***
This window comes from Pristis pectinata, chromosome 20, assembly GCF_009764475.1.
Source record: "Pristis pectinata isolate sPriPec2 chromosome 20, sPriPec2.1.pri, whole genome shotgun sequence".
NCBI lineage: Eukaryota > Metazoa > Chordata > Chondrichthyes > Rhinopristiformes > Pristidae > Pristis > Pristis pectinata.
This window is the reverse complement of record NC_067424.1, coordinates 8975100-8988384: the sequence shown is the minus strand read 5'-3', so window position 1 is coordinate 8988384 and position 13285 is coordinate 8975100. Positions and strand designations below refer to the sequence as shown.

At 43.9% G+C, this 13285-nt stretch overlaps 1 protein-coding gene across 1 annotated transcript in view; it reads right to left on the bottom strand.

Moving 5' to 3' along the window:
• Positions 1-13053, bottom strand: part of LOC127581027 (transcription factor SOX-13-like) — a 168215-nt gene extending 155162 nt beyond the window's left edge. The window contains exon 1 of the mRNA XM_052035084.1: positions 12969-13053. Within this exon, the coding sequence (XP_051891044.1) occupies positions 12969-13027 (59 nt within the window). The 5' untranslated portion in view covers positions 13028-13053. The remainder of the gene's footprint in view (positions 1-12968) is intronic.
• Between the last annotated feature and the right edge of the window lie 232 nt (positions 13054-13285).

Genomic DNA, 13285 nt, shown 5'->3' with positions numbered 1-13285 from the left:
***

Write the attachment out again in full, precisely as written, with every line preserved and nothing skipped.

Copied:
This window comes from Pristis pectinata, chromosome 20, assembly GCF_009764475.1.
Source record: "Pristis pectinata isolate sPriPec2 chromosome 20, sPriPec2.1.pri, whole genome shotgun sequence".
NCBI lineage: Eukaryota > Metazoa > Chordata > Chondrichthyes > Rhinopristiformes > Pristidae > Pristis > Pristis pectinata.
This window is the reverse complement of record NC_067424.1, coordinates 8975100-8988384: the sequence shown is the minus strand read 5'-3', so window position 1 is coordinate 8988384 and position 13285 is coordinate 8975100. Positions and strand designations below refer to the sequence as shown.

At 43.9% G+C, this 13285-nt stretch overlaps 1 protein-coding gene across 1 annotated transcript in view; it reads right to left on the bottom strand.

Moving 5' to 3' along the window:
• Positions 1-13053, bottom strand: part of LOC127581027 (transcription factor SOX-13-like) — a 168215-nt gene extending 155162 nt beyond the window's left edge. The window contains exon 1 of the mRNA XM_052035084.1: positions 12969-13053. Within this exon, the coding sequence (XP_051891044.1) occupies positions 12969-13027 (59 nt within the window). The 5' untranslated portion in view covers positions 13028-13053. The remainder of the gene's footprint in view (positions 1-12968) is intronic.
• Between the last annotated feature and the right edge of the window lie 232 nt (positions 13054-13285).

Genomic DNA, 13285 nt, shown 5'->3' with positions numbered 1-13285 from the left: